You can automate modeling and evaluation in RapidMiner. It's easy to try many different algorithms within the same process and build ROC plots. You can output performance measures like LogLoss our AUC to rank which model performed the best. You can even create a leaderboard in RapidMiner Server to 'automatically' display which model performed the bestI've worked with Customers that do just that. They used RapidMiner to prototype, optimize, and deploy models in a week. Even if they need bits of Python or R to finish the job, they just automate everything.

Yet still the question remains should you do this? The answer is that it depends if you know what you are doing. For example, feature generation is something that I'd be every cautious to 'automate'. Sure you can create some simple calculations and add them as a new attribute, but in general feature generation is something that requires a bit more thinking and less automation. That is until you figured out what features work.

In a nutshell here's what you can automate with warnings:

  1. ETL: You bet, automate away if you know what your format your data needs to be in
  2. Model Building: Yes, because of the no free lunch theorem you should try multiple models on the same data set. Just be cautious of the algorithms you choose
  3. Evaluation: Yes, just compare each model results using the same and multiple performance metrics (i.e. LogLoss, AUC, Kappa, etc)
  4. Feature Generation: No at first.  This is where your thinking comes in on how to include new data or manipulate the existing data to create new features that your model can train on. After that, you can automate it


Millennials can't catch a break

This is just nuts. Millennials just can't seem to catch a break. Now AI is coming for their jobs.

Research released by Gallup on Thursday indicates a collision between technology and “business as usual” is coming soon, and the fallout will be ugly, especially for Millennials. Automation and artificial intelligence (AI) are among the most disruptive forces descending upon the workplace, says the Gallup report, and 37% of Millennials “are at high risk of having their job replaced by automation, compared with 32% of those in the two older generations.”[via Forbes]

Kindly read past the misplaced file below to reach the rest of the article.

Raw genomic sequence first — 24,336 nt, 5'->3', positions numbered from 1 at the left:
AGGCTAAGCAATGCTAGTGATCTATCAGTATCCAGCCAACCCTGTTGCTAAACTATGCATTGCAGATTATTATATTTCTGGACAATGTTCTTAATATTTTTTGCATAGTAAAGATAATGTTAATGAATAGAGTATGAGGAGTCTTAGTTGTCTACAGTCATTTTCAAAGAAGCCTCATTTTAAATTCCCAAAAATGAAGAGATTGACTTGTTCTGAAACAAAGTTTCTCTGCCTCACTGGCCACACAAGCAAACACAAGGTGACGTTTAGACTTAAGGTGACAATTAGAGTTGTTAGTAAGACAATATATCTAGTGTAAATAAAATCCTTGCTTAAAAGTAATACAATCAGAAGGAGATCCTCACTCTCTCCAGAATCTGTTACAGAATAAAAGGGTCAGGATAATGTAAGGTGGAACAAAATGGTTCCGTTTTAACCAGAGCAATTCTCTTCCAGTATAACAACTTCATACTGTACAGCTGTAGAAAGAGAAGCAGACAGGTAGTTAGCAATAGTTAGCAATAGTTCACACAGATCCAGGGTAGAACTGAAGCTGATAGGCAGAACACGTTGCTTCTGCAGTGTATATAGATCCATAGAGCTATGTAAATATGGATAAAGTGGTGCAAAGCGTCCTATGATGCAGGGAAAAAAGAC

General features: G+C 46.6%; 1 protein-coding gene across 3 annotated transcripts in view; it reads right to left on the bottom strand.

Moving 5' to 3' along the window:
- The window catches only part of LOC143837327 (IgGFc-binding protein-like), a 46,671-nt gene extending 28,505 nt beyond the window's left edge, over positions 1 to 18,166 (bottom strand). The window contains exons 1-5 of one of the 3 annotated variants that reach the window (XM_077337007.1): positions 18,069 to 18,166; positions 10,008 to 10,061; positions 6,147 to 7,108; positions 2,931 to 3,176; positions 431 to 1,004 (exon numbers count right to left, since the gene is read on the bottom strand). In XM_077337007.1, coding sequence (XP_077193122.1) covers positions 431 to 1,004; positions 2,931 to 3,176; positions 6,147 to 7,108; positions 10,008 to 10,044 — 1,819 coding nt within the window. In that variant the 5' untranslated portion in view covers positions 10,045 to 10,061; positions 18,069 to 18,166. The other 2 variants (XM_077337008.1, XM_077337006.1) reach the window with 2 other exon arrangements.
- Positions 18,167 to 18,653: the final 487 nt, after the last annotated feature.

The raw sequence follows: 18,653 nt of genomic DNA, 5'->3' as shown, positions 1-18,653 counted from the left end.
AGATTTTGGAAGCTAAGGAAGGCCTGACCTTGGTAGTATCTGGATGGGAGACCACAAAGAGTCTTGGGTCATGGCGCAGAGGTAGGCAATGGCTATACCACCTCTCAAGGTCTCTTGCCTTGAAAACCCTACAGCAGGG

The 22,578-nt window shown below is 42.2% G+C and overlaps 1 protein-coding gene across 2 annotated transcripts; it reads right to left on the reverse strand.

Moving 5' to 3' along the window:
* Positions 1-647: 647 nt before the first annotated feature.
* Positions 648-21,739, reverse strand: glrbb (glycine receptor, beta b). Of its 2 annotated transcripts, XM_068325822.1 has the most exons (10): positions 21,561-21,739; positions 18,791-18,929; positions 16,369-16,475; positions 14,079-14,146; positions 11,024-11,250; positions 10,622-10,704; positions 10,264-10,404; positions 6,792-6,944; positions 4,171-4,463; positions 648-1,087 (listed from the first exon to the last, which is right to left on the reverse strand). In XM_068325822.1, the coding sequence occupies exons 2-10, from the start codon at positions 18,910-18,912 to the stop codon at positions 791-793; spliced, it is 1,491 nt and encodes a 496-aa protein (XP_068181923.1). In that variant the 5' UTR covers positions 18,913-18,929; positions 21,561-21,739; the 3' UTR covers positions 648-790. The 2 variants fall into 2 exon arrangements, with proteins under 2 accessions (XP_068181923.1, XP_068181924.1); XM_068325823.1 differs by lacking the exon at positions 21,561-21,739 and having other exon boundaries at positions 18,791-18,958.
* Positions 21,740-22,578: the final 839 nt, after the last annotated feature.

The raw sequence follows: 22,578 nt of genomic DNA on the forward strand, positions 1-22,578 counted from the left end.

So how can they stay relevant? Look for new trends in hiring. The top one I can think of is Data Science.

If you’re considering a career move, get a beat on what jobs are trending up (software engineer) and which ones are on their way out (reporter). You can boost your skills through a boot camp or with a traditional degree, no matter what your industry is, but know that some companies may prefer a regular degree over a boot-camp certificate or DIY learning.

But those industries might be susceptible to offshoring.

Though the Bureau of Labor Statistics (BLS) says that programmer and coder jobs will decline 8% due to outsourcing to other countries from 2014 to 2024, there will still be plenty of work, and in many cases, it will be too unwieldily to move massive operations overseas.

So in other words, Millennials can't seem to catch a break. If I were part of that creative and awesome generation, I'd probably go the route of entrepreneurship.


Neural Market Trends is the online home of Thomas Ott.